Wonderland Lost and Found? Nonsensical Enchantment and Imaginative Reluctance in Revisionings of Lewis Carroll’s Alice Tales

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Author: Anna Kérchy
Editor: Lawrence J. Trudeau
Publisher: Gale, a Cengage Company
Document Type: Critical essay
Length: 4,850 words

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[(essay date 2011) In the following essay, Kérchy interprets the Alice books as “anti-fairy tale[s]”—works that subvert the conventions of traditional fairy-tale literature. She states that Carroll’s stories strike a balance between enchantment and disenchantment and that this balance is an important element of modern Alice-inspired fiction.]

Lewis Carroll’s Victorian children’s classics, Alice’s Adventures in Wonderland (1865) and Through the Looking Glass (1871)1 fascinate readers by the ambiguous evocation and subversion of fairy tale fantasy narrative conventions. The dynamic interaction of strategies of familiarisation and defamiliarisation2 results in a “curiouser and curiouser” intellectual-imaginative turmoil of meaning-de/formations and reconceptualisations. I wish to argue here that these self-destabilising textual dynamics, increasingly foregrounded by postmodernist rewritings, and canonically attributed to literary nonsense, can be equally associated with the dissident notion of “anti-fairy tale/fantasy.” Immersed in the Carrollian universe, we are invited to become childlike readers, willingly suspending our disbelief to interpret Alice’s make-believe tale in a literal, referential way. We embrace the fairy tale fantasy’s alternate reality, where even the most bizarre things—from grotesque anthropomorphic animals to shape-shifting metamorphoses—can come true, to be accepted as natural simply on account of being “elsewhere,” in an unknowable, consistently illogical, fictional realm meant to exercise our imaginative capacities. Yet the illusion created is deliberately disillusioning. Alice’s adventures seem oddly non-(con)sequential, almost static; instead of a teleological progress of trials, tribulations, and triumphs, they are disorganised by an aimless wandering between nearly-interchangeable dream-like-scenes/states. Meetings fail to establish a real contact or communication with characters that confound the archetypal poles of good versus evil, and rather proliferate as mad trickster figures, misguiding the slightly amnesiac protagonist, who is particularly forgetful about her own self-identity and whereabouts. Alice remains solitary all the way through, embarking on a quest that questions its own validity, as it has no real aim apart from a vague desire to get back home to the calculable safety of Victorian England’s “dull reality”3 of rattling five o’clock tea-cups, books without pictures, and rainy afternoons. Her adventures imply a shift from predictable bourgeois boredom to a predictably eccentric, proto-surrealist nonsensical madness and then back. In the one world of historical referentiality “we are not [that easily] amused,” as the legendarily detached Queen Victoria famously claimed;4 in the other, imaginary one, “we are all mad” as the Cheshire Cat puts it in a witty conundrum that undermines its own truth value to illuminate the very illogics of Wonderland. Since the two worlds are alike in their uncertainty and their lack of a solid reality status, limits between fictionally conceived reality and unreality become blurred. According to the typology of Farah Mendlesohn’s Rhetorics of Fantasy,5 the Alice-books are “portal quest fantasies” in so far as an alternate universe is entered upon the fall down the rabbit hole, and then a passing through the looking glass. But here the protagonist does not gain any radically transformative knowledge in/from the other world that could help her in somehow changing that world and maturing in...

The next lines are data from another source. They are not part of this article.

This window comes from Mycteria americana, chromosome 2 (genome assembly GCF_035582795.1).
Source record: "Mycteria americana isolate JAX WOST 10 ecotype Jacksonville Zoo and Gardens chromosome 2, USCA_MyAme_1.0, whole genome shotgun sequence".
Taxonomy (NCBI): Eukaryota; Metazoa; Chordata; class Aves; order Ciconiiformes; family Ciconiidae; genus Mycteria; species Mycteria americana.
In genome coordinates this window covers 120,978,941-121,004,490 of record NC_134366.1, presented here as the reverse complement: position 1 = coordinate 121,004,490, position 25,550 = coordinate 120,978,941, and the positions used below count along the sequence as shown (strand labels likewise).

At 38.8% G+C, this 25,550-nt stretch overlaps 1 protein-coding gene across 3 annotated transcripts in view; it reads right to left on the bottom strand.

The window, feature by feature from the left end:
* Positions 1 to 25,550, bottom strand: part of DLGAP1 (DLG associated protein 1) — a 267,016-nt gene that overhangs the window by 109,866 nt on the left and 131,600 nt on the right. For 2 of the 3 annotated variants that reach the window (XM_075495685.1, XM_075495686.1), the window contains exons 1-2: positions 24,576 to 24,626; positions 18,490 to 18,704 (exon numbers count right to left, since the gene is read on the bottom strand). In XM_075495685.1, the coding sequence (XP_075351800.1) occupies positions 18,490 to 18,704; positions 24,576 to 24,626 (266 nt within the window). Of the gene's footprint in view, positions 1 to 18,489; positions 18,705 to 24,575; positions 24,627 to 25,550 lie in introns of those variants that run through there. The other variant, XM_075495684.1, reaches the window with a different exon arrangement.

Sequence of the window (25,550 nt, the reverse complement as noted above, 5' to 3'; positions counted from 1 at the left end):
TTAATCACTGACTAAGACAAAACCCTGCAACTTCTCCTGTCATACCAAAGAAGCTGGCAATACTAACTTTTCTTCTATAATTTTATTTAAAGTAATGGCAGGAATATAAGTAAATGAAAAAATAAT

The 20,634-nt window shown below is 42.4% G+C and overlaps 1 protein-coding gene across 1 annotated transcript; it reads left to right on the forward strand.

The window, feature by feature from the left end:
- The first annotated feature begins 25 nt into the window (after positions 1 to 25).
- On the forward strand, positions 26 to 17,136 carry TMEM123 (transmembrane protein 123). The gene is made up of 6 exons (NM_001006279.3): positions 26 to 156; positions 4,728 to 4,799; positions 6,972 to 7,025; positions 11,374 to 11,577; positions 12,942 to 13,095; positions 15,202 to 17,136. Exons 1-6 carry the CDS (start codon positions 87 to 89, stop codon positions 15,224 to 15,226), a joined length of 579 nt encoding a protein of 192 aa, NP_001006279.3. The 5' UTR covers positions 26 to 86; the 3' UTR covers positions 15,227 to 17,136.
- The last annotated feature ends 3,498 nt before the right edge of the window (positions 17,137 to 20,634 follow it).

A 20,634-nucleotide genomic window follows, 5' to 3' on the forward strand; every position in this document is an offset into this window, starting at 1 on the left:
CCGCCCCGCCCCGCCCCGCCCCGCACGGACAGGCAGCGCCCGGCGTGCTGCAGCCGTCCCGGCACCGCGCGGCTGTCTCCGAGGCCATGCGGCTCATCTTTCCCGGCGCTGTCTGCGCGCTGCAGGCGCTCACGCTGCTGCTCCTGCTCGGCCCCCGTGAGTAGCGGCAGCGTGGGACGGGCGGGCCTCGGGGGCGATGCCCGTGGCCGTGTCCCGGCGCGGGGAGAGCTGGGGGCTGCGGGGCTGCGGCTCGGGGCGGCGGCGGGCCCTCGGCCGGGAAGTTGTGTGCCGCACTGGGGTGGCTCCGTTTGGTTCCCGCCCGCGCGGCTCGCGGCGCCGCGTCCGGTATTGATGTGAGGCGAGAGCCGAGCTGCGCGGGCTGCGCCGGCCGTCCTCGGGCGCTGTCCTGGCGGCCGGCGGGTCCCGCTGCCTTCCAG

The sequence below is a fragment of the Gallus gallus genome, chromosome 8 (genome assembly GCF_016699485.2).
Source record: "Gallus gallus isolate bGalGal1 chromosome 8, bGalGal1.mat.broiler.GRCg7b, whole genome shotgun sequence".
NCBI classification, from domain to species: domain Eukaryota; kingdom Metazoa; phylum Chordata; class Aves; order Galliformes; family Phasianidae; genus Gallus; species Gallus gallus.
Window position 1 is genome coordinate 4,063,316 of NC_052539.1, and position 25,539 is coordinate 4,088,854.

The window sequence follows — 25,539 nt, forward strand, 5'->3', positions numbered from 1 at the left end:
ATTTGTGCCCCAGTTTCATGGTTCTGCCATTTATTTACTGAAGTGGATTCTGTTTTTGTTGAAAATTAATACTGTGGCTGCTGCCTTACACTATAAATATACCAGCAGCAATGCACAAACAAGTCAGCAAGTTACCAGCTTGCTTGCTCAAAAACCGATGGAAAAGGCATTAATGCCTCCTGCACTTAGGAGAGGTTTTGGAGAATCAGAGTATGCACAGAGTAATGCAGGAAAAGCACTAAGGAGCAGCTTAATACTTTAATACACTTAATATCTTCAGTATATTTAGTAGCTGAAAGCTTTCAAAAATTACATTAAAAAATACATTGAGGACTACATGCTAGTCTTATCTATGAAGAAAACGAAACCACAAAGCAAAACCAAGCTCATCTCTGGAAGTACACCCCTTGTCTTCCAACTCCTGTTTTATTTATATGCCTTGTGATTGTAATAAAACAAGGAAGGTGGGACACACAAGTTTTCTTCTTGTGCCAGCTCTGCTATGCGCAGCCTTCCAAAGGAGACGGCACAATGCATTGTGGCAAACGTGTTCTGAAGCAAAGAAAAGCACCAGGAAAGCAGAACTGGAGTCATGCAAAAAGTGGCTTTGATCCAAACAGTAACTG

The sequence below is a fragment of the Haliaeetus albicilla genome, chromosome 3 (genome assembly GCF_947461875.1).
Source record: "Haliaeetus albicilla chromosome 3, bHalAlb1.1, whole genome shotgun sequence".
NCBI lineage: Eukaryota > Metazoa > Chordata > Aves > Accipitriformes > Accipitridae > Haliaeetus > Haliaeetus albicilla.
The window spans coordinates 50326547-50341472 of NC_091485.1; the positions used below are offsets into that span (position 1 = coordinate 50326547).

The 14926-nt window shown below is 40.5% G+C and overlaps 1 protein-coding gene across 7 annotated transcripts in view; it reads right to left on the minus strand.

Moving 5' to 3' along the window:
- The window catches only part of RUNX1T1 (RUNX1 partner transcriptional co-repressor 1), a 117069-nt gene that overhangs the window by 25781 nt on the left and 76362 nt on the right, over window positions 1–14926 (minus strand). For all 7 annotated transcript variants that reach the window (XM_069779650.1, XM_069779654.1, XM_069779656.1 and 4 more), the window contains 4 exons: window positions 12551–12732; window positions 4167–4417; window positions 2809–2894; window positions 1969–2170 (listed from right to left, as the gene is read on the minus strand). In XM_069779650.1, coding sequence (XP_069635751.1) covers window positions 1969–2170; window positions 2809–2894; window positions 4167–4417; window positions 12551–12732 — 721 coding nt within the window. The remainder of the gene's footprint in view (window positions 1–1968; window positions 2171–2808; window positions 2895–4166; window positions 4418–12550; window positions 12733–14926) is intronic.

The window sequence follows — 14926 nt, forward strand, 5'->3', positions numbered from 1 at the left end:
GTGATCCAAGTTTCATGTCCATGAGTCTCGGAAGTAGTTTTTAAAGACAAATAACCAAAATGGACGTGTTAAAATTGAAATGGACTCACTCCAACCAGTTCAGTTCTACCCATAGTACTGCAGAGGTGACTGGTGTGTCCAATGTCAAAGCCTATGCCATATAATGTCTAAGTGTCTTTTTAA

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Gale Document Number: GALE|H1420119808